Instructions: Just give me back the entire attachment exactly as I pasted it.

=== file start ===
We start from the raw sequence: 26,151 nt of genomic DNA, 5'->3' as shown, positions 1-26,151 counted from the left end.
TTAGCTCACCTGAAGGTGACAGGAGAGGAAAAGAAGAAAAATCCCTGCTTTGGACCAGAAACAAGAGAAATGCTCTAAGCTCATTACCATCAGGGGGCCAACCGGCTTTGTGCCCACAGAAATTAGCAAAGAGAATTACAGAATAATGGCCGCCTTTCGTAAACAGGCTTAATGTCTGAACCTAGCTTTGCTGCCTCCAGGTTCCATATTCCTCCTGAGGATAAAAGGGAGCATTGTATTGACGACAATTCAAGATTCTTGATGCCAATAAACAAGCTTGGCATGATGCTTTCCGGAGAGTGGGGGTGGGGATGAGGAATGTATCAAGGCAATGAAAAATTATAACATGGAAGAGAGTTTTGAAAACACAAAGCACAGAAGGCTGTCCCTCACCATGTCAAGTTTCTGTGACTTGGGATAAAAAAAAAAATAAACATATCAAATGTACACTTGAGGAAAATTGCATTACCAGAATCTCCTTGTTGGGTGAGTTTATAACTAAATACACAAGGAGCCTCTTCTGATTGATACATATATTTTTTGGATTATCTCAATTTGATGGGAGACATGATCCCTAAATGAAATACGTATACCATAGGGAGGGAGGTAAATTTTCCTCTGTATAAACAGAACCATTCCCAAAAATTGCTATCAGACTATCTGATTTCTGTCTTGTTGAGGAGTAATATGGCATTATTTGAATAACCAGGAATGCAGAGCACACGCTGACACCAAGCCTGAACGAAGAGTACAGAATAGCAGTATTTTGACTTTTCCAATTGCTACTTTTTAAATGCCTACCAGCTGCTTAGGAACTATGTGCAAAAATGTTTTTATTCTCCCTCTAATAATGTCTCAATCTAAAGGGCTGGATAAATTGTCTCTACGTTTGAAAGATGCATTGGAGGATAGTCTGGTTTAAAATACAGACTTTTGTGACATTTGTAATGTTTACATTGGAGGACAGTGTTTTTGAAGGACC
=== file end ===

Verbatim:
We start from the raw sequence: 26,151 nt of genomic DNA, 5'->3' as shown, positions 1-26,151 counted from the left end.
TTAGCTCACCTGAAGGTGACAGGAGAGGAAAAGAAGAAAAATCCCTGCTTTGGACCAGAAACAAGAGAAATGCTCTAAGCTCATTACCATCAGGGGGCCAACCGGCTTTGTGCCCACAGAAATTAGCAAAGAGAATTACAGAATAATGGCCGCCTTTCGTAAACAGGCTTAATGTCTGAACCTAGCTTTGCTGCCTCCAGGTTCCATATTCCTCCTGAGGATAAAAGGGAGCATTGTATTGACGACAATTCAAGATTCTTGATGCCAATAAACAAGCTTGGCATGATGCTTTCCGGAGAGTGGGGGTGGGGATGAGGAATGTATCAAGGCAATGAAAAATTATAACATGGAAGAGAGTTTTGAAAACACAAAGCACAGAAGGCTGTCCCTCACCATGTCAAGTTTCTGTGACTTGGGATAAAAAAAAAAATAAACATATCAAATGTACACTTGAGGAAAATTGCATTACCAGAATCTCCTTGTTGGGTGAGTTTATAACTAAATACACAAGGAGCCTCTTCTGATTGATACATATATTTTTTGGATTATCTCAATTTGATGGGAGACATGATCCCTAAATGAAATACGTATACCATAGGGAGGGAGGTAAATTTTCCTCTGTATAAACAGAACCATTCCCAAAAATTGCTATCAGACTATCTGATTTCTGTCTTGTTGAGGAGTAATATGGCATTATTTGAATAACCAGGAATGCAGAGCACACGCTGACACCAAGCCTGAACGAAGAGTACAGAATAGCAGTATTTTGACTTTTCCAATTGCTACTTTTTAAATGCCTACCAGCTGCTTAGGAACTATGTGCAAAAATGTTTTTATTCTCCCTCTAATAATGTCTCAATCTAAAGGGCTGGATAAATTGTCTCTACGTTTGAAAGATGCATTGGAGGATAGTCTGGTTTAAAATACAGACTTTTGTGACATTTGTAATGTTTACATTGGAGGACAGTGTTTTTGAAGGACC